Home

About

Advanced Search

Browse by Discipline

Scientific Societies

E-print Alerts

Add E-prints

E-print Network
FAQHELPSITE MAPCONTACT US


  Advanced Search  

 
5th International Symposium on Multiphase Flow, Heat Mass Transfer and Energy Conversion Xian, China, 36 July 2005
 

Summary: 5th International Symposium on Multiphase Flow, Heat Mass Transfer and Energy Conversion
Xian, China, 36 July 2005
Uniform Heat Transfer of Medical Cryogen Sprays through Wire Meshes
Walfre FRANCO1, Hong HAN1, Guo-Xiang WANG2, and Guillermo AGUILAR1
1. Laboratory of Transport Phenomena for Biomedical Applications
Department of Mechanical Engineering, University of California, USA
2. Department of Mechanical Engineering, University of Akron, USA
Abstract. Cryogen spray cooling (CSC) protects the epidermal layer during dermatologic laser surgery (DLS) of superficial
vascular lesions. Because of spray characteristics the protection provided radially is relatively uniform only by the spray axis. The
present work explores mass-deposition passive-control during CSC in order to increase the radial homogeneity of heat extraction.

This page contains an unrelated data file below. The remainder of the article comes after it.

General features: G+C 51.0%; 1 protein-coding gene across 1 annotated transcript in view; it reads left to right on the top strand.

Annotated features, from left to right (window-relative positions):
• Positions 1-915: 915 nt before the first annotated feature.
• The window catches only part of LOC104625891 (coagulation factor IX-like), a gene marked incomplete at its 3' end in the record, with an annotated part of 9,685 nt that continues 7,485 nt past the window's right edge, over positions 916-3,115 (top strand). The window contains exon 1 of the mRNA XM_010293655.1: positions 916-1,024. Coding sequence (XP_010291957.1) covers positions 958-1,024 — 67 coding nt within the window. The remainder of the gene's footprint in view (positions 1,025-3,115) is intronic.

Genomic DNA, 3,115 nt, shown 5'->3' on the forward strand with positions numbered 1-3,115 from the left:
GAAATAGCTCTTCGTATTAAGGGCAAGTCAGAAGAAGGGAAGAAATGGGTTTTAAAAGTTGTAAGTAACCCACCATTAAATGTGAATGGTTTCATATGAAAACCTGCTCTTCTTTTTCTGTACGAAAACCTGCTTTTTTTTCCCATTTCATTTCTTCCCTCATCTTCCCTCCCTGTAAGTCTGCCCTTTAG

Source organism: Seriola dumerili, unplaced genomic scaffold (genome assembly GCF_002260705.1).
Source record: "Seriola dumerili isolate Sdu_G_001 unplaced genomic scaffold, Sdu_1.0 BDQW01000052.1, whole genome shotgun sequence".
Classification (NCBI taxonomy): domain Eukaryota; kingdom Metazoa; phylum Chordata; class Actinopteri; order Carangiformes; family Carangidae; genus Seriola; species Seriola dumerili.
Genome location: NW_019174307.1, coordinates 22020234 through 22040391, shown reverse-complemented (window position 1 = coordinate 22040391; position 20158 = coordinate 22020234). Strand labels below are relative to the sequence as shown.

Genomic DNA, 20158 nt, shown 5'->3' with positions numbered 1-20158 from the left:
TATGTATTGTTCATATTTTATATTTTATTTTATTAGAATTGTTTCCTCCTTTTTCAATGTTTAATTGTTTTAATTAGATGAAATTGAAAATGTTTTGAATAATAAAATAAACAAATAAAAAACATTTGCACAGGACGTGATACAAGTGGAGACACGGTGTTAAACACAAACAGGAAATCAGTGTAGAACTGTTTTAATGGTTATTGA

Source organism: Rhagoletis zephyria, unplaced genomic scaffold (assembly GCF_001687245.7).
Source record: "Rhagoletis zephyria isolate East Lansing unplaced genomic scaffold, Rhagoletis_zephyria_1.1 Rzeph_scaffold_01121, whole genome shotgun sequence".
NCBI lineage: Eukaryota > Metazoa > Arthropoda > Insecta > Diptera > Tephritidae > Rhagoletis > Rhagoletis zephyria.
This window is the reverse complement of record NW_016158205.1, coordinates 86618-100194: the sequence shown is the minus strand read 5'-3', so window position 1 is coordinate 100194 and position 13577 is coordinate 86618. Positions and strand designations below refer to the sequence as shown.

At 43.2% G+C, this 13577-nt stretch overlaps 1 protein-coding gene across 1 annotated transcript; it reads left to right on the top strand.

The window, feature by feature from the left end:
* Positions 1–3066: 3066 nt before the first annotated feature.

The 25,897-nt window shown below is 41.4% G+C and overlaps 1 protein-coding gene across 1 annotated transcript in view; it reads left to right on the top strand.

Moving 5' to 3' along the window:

A stainless steel mesh is placed 5 and 10 mm away from the nozzle tip of the spray system, and a fast-response thermal sensor
is used to measure temperatures across the radius of the sprayed surface of a human skin phantom. Surface measurements along
with an analytical expression are used to compute heat fluxes. Lower temperatures and higher heat fluxes are obtained without
the mesh. Consequently, the mesh quantitatively reduces cooling. However, radial distributions of temperature and heat flux
show that more uniform heat transfer in time and space takes place using the mesh. Evolution of temperatures in time and space
shows that the mesh introduces a thermal delay, which may be used to compensate for the reduction in cooling. Therefore,
passive mass-deposition during CSC through a wire mesh effectively allows to establish a more uniform temporal and radial heat
transfer.
1 Introduction
Superficial vascular lesions, such as hemangiomas and

  

Source: Aguilar, Guillermo - Department of Mechanical Engineering, University of California at Riverside

 

Collections: Engineering